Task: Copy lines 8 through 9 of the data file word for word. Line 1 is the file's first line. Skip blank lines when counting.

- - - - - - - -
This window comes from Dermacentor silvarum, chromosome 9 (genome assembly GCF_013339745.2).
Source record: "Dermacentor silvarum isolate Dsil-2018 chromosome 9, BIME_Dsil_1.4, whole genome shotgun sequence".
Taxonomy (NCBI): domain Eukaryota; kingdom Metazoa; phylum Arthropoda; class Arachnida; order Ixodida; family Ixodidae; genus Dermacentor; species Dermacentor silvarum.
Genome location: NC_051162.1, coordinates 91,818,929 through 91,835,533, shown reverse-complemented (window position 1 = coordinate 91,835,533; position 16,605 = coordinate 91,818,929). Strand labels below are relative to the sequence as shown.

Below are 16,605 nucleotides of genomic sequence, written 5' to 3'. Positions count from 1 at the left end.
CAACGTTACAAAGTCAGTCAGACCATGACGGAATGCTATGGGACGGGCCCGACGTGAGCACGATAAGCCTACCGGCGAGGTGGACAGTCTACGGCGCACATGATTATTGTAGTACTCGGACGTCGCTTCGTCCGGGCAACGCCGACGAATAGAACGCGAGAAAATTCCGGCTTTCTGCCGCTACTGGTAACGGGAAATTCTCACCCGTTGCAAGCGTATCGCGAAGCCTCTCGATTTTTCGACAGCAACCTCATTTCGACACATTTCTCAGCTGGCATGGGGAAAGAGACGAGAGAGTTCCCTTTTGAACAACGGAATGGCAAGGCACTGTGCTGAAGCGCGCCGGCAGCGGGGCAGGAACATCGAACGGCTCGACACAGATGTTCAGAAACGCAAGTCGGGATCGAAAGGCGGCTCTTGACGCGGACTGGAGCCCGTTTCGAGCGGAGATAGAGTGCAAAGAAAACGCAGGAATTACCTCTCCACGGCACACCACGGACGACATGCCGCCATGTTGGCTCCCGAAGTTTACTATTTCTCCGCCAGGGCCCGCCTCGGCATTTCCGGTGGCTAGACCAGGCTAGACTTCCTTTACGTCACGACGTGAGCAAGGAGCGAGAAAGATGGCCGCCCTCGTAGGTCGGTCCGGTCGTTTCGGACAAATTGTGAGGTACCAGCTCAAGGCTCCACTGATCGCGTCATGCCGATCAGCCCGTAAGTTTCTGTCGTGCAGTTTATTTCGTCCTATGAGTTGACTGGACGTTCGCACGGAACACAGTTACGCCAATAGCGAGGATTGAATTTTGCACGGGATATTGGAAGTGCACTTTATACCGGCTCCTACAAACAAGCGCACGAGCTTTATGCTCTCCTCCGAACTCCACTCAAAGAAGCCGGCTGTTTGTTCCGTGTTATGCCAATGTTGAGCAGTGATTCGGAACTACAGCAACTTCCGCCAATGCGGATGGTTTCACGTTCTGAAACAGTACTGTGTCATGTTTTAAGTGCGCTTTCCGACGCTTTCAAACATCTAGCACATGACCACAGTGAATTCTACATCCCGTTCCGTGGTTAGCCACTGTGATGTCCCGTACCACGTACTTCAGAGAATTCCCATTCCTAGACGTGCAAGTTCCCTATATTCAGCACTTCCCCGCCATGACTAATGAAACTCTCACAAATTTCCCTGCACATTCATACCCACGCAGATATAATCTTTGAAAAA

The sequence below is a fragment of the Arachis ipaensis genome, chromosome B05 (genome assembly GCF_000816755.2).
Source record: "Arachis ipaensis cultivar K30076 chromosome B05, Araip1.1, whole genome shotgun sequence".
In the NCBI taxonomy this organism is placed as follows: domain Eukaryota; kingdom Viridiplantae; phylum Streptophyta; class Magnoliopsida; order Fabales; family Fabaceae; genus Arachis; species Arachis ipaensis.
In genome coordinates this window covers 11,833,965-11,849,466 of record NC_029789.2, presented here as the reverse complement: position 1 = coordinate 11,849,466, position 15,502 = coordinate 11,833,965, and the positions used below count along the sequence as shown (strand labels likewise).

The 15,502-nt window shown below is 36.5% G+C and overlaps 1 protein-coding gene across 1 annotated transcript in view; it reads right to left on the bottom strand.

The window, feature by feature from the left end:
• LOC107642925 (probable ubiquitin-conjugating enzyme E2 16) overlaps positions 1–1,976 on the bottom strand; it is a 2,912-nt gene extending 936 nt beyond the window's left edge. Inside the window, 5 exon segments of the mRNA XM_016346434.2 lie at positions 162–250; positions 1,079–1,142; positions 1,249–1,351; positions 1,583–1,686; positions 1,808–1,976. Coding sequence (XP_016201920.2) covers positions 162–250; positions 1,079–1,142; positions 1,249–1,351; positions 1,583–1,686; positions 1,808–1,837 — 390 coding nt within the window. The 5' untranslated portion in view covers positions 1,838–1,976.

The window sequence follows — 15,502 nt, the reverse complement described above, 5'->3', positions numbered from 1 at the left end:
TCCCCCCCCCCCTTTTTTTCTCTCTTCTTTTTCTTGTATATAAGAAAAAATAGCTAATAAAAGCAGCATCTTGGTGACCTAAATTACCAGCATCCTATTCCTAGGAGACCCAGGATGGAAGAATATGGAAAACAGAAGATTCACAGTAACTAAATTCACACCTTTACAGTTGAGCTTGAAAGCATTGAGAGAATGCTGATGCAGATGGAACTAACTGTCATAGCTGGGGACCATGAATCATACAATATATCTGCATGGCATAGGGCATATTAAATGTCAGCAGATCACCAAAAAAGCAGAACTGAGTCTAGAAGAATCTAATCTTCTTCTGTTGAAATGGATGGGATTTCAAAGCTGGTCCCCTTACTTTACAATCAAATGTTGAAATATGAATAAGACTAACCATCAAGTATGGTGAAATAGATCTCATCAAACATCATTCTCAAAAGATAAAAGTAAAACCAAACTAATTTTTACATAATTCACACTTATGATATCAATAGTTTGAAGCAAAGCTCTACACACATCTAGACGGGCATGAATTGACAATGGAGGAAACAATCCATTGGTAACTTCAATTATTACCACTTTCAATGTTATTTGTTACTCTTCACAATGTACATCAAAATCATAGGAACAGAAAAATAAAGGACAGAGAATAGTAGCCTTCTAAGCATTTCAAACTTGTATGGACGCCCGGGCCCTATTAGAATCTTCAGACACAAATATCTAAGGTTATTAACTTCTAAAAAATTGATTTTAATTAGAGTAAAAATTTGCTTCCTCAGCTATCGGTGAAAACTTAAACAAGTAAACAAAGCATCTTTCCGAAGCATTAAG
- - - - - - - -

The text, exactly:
Source record: "Arachis ipaensis cultivar K30076 chromosome B05, Araip1.1, whole genome shotgun sequence".
In the NCBI taxonomy this organism is placed as follows: domain Eukaryota; kingdom Viridiplantae; phylum Streptophyta; class Magnoliopsida; order Fabales; family Fabaceae; genus Arachis; species Arachis ipaensis.